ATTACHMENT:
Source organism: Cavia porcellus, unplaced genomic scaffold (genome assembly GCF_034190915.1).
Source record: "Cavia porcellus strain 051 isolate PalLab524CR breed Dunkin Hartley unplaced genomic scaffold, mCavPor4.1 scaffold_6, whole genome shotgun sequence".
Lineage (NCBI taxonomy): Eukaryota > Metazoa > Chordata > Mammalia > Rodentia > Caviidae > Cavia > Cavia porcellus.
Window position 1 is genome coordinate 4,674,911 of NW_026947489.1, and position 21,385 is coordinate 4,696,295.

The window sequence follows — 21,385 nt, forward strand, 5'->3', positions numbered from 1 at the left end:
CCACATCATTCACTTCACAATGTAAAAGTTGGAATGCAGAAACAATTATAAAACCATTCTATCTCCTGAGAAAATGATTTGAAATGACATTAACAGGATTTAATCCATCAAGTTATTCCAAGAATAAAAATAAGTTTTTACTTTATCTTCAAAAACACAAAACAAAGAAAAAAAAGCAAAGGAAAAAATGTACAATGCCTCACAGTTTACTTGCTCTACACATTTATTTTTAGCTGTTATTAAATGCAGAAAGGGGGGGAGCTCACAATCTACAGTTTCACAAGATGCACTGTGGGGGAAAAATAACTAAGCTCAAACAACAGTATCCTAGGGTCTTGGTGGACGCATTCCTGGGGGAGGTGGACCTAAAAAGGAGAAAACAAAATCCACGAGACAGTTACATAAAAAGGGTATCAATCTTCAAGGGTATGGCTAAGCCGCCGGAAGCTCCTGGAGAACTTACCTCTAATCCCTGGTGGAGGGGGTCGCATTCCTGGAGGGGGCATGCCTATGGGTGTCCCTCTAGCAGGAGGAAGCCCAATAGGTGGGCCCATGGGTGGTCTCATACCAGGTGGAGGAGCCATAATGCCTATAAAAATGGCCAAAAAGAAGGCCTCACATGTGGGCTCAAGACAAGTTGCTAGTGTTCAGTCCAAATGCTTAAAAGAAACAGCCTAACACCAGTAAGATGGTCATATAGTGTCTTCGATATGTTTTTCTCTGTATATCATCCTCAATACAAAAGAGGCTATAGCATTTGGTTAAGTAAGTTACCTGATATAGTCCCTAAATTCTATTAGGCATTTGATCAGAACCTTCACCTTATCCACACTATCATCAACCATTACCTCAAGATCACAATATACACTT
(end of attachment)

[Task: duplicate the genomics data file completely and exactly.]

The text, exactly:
Source organism: Cavia porcellus, unplaced genomic scaffold (genome assembly GCF_034190915.1).
Source record: "Cavia porcellus strain 051 isolate PalLab524CR breed Dunkin Hartley unplaced genomic scaffold, mCavPor4.1 scaffold_6, whole genome shotgun sequence".
Lineage (NCBI taxonomy): Eukaryota > Metazoa > Chordata > Mammalia > Rodentia > Caviidae > Cavia > Cavia porcellus.
Window position 1 is genome coordinate 4,674,911 of NW_026947489.1, and position 21,385 is coordinate 4,696,295.

The window sequence follows — 21,385 nt, forward strand, 5'->3', positions numbered from 1 at the left end:
CCACATCATTCACTTCACAATGTAAAAGTTGGAATGCAGAAACAATTATAAAACCATTCTATCTCCTGAGAAAATGATTTGAAATGACATTAACAGGATTTAATCCATCAAGTTATTCCAAGAATAAAAATAAGTTTTTACTTTATCTTCAAAAACACAAAACAAAGAAAAAAAAGCAAAGGAAAAAATGTACAATGCCTCACAGTTTACTTGCTCTACACATTTATTTTTAGCTGTTATTAAATGCAGAAAGGGGGGGAGCTCACAATCTACAGTTTCACAAGATGCACTGTGGGGGAAAAATAACTAAGCTCAAACAACAGTATCCTAGGGTCTTGGTGGACGCATTCCTGGGGGAGGTGGACCTAAAAAGGAGAAAACAAAATCCACGAGACAGTTACATAAAAAGGGTATCAATCTTCAAGGGTATGGCTAAGCCGCCGGAAGCTCCTGGAGAACTTACCTCTAATCCCTGGTGGAGGGGGTCGCATTCCTGGAGGGGGCATGCCTATGGGTGTCCCTCTAGCAGGAGGAAGCCCAATAGGTGGGCCCATGGGTGGTCTCATACCAGGTGGAGGAGCCATAATGCCTATAAAAATGGCCAAAAAGAAGGCCTCACATGTGGGCTCAAGACAAGTTGCTAGTGTTCAGTCCAAATGCTTAAAAGAAACAGCCTAACACCAGTAAGATGGTCATATAGTGTCTTCGATATGTTTTTCTCTGTATATCATCCTCAATACAAAAGAGGCTATAGCATTTGGTTAAGTAAGTTACCTGATATAGTCCCTAAATTCTATTAGGCATTTGATCAGAACCTTCACCTTATCCACACTATCATCAACCATTACCTCAAGATCACAATATACACTT